Oscar Niemeyer Museum Collection
African Art for a Democratic Brazil
Since the centenary of the modernist challenge, so-called non-European arts have been garnering attention from museums around the world, which are in turn undergoing major transformations. These modifications are not exactly of a technical-stylistic order, nor do they concern intrinsic artistic manifestations, but they reflect political-cultural shifts in contemporary societies. As we also near the centenary of the rise and defeat of Nazi-Fascism, one of the most terrible dramas of 20th-century Europe and the world, the new struggle within the field of democracy also emerges, more so than ever before, in the realm of the championing and the quest for equivalence of artforms around the globe.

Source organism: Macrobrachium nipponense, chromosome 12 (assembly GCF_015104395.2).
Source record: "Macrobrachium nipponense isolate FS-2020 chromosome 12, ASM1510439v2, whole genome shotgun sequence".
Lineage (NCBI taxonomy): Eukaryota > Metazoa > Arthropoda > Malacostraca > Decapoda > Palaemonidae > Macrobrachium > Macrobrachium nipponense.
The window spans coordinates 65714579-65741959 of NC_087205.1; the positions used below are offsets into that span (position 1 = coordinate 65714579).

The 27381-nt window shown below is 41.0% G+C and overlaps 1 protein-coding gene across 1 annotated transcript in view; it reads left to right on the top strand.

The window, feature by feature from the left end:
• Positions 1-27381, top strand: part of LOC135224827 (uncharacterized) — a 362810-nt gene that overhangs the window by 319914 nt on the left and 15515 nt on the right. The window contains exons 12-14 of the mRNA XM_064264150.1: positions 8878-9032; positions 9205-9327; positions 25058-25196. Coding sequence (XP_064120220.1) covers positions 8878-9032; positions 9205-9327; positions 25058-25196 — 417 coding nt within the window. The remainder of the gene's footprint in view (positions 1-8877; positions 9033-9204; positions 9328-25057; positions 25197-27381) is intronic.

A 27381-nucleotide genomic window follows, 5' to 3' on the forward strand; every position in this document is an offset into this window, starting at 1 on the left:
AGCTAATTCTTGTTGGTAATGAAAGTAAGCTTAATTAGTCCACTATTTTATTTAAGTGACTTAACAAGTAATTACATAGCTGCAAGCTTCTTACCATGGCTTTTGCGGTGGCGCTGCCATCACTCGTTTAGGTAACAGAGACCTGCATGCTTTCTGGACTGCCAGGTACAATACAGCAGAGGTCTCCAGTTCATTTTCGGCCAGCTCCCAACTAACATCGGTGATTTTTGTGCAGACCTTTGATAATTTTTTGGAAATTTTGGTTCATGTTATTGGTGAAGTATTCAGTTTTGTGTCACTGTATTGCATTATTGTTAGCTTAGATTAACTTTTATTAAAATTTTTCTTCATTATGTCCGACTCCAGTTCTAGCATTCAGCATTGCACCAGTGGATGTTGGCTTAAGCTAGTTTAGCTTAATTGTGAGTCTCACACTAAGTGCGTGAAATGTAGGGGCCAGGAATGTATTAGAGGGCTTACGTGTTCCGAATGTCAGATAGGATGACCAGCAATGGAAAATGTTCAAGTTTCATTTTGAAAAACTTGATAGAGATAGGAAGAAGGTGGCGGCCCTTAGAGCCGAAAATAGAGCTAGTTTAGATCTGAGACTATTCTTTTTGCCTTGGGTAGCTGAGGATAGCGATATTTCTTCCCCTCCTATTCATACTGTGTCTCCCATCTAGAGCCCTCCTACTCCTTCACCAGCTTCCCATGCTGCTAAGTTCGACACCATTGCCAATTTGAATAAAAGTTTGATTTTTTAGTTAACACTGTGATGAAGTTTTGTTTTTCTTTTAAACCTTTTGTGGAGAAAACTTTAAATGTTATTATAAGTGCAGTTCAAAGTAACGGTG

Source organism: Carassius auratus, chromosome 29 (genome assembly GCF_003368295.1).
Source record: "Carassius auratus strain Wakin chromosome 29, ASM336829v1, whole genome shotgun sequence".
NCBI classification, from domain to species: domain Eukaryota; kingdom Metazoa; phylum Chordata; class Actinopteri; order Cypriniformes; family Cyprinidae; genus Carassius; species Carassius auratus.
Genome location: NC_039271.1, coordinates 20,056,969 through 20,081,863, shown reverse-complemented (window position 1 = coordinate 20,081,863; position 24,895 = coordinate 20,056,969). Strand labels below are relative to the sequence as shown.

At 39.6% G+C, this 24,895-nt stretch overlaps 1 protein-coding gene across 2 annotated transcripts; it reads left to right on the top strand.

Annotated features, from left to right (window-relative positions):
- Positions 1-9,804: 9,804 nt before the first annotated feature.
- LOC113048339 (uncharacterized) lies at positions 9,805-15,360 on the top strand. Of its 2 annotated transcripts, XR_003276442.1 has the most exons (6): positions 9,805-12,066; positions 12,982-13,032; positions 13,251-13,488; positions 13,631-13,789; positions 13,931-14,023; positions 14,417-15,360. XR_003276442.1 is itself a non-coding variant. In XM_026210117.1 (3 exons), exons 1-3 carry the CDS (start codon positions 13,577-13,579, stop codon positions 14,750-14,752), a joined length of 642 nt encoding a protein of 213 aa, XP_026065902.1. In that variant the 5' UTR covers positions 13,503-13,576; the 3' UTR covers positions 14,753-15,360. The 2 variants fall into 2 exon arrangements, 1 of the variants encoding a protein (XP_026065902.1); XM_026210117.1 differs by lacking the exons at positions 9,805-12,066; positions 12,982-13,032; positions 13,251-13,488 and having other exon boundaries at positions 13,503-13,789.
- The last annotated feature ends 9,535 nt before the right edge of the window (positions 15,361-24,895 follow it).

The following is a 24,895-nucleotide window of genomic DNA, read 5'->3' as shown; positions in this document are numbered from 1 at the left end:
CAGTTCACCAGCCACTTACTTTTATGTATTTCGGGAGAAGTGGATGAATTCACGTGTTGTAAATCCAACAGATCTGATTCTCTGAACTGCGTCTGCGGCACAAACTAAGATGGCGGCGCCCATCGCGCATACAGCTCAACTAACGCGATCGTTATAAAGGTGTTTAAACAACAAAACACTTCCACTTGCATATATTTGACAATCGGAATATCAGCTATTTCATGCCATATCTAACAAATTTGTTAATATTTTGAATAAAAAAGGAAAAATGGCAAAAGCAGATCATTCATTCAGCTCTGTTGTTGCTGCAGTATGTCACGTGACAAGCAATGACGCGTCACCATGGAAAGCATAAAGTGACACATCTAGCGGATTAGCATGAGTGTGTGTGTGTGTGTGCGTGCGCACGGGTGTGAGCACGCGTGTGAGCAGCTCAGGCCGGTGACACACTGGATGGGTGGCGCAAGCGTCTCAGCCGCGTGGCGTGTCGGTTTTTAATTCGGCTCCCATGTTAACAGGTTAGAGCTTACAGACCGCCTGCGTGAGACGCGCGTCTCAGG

The primary wave of attention to global arts has made itself felt in the transformations and structural reforms underway at European museums since the late 20th and early 21st centuries. Old ethnology museums or ones still driven by a Eurocentric administration of artistic manifestations have begun to recognize that in the history of the origin of museums, which hark back from the cabinets of curiosities and pseudoscientific classifications of the colonial project, there occurred an insufficiency of method and above all a need for self-criticism regarding the imposing forces exerted by the colonial past upon the interpretation of artistic manifestations produced by the different peoples around the world.